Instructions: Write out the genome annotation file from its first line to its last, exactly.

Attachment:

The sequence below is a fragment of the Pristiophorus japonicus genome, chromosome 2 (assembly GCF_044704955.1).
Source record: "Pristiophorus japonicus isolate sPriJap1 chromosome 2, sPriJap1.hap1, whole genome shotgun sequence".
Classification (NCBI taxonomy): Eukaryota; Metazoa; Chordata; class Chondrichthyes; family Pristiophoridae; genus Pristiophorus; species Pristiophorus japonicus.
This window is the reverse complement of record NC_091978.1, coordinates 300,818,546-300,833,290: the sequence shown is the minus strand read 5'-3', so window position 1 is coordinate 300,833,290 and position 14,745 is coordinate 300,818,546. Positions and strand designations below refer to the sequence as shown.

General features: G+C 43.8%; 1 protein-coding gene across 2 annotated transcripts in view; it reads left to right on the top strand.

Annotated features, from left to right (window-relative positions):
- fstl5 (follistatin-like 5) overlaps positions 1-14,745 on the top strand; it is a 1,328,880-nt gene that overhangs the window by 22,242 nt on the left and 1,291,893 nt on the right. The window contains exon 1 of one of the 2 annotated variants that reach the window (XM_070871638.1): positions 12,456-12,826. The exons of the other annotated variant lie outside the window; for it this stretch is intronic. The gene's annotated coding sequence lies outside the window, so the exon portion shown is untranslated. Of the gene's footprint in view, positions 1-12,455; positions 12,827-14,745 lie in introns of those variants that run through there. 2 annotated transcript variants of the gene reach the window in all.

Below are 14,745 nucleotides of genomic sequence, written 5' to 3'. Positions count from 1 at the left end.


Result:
The sequence below is a fragment of the Pristiophorus japonicus genome, chromosome 2 (assembly GCF_044704955.1).
Source record: "Pristiophorus japonicus isolate sPriJap1 chromosome 2, sPriJap1.hap1, whole genome shotgun sequence".
Classification (NCBI taxonomy): Eukaryota; Metazoa; Chordata; class Chondrichthyes; family Pristiophoridae; genus Pristiophorus; species Pristiophorus japonicus.
This window is the reverse complement of record NC_091978.1, coordinates 300,818,546-300,833,290: the sequence shown is the minus strand read 5'-3', so window position 1 is coordinate 300,833,290 and position 14,745 is coordinate 300,818,546. Positions and strand designations below refer to the sequence as shown.

General features: G+C 43.8%; 1 protein-coding gene across 2 annotated transcripts in view; it reads left to right on the top strand.

Annotated features, from left to right (window-relative positions):
- fstl5 (follistatin-like 5) overlaps positions 1-14,745 on the top strand; it is a 1,328,880-nt gene that overhangs the window by 22,242 nt on the left and 1,291,893 nt on the right. The window contains exon 1 of one of the 2 annotated variants that reach the window (XM_070871638.1): positions 12,456-12,826. The exons of the other annotated variant lie outside the window; for it this stretch is intronic. The gene's annotated coding sequence lies outside the window, so the exon portion shown is untranslated. Of the gene's footprint in view, positions 1-12,455; positions 12,827-14,745 lie in introns of those variants that run through there. 2 annotated transcript variants of the gene reach the window in all.

Below are 14,745 nucleotides of genomic sequence, written 5' to 3'. Positions count from 1 at the left end.